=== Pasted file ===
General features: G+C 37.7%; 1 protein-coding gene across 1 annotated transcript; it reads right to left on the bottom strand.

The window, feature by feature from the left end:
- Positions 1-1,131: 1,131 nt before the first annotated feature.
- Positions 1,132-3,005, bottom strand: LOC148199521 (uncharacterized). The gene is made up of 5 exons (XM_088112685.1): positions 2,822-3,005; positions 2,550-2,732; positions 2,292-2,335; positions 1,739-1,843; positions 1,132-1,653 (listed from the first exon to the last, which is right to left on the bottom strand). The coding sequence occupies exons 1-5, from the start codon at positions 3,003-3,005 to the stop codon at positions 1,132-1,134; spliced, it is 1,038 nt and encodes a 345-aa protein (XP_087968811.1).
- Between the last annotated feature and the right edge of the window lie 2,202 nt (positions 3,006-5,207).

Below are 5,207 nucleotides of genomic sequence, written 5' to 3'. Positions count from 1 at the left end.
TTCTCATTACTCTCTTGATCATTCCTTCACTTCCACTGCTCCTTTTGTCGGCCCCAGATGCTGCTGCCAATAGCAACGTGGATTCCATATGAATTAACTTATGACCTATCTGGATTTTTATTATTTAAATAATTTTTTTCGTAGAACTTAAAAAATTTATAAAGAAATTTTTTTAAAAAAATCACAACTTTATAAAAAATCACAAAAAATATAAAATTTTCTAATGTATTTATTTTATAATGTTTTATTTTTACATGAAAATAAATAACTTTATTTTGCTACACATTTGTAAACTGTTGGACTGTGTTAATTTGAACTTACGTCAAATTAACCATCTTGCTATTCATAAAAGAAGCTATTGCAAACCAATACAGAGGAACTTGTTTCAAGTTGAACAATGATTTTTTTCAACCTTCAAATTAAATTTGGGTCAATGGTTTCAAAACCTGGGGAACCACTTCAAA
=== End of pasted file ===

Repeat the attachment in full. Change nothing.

General features: G+C 37.7%; 1 protein-coding gene across 1 annotated transcript; it reads right to left on the bottom strand.

The window, feature by feature from the left end:
- Positions 1-1,131: 1,131 nt before the first annotated feature.
- Positions 1,132-3,005, bottom strand: LOC148199521 (uncharacterized). The gene is made up of 5 exons (XM_088112685.1): positions 2,822-3,005; positions 2,550-2,732; positions 2,292-2,335; positions 1,739-1,843; positions 1,132-1,653 (listed from the first exon to the last, which is right to left on the bottom strand). The coding sequence occupies exons 1-5, from the start codon at positions 3,003-3,005 to the stop codon at positions 1,132-1,134; spliced, it is 1,038 nt and encodes a 345-aa protein (XP_087968811.1).
- Between the last annotated feature and the right edge of the window lie 2,202 nt (positions 3,006-5,207).

Below are 5,207 nucleotides of genomic sequence, written 5' to 3'. Positions count from 1 at the left end.
TTCTCATTACTCTCTTGATCATTCCTTCACTTCCACTGCTCCTTTTGTCGGCCCCAGATGCTGCTGCCAATAGCAACGTGGATTCCATATGAATTAACTTATGACCTATCTGGATTTTTATTATTTAAATAATTTTTTTCGTAGAACTTAAAAAATTTATAAAGAAATTTTTTTAAAAAAATCACAACTTTATAAAAAATCACAAAAAATATAAAATTTTCTAATGTATTTATTTTATAATGTTTTATTTTTACATGAAAATAAATAACTTTATTTTGCTACACATTTGTAAACTGTTGGACTGTGTTAATTTGAACTTACGTCAAATTAACCATCTTGCTATTCATAAAAGAAGCTATTGCAAACCAATACAGAGGAACTTGTTTCAAGTTGAACAATGATTTTTTTCAACCTTCAAATTAAATTTGGGTCAATGGTTTCAAAACCTGGGGAACCACTTCAAA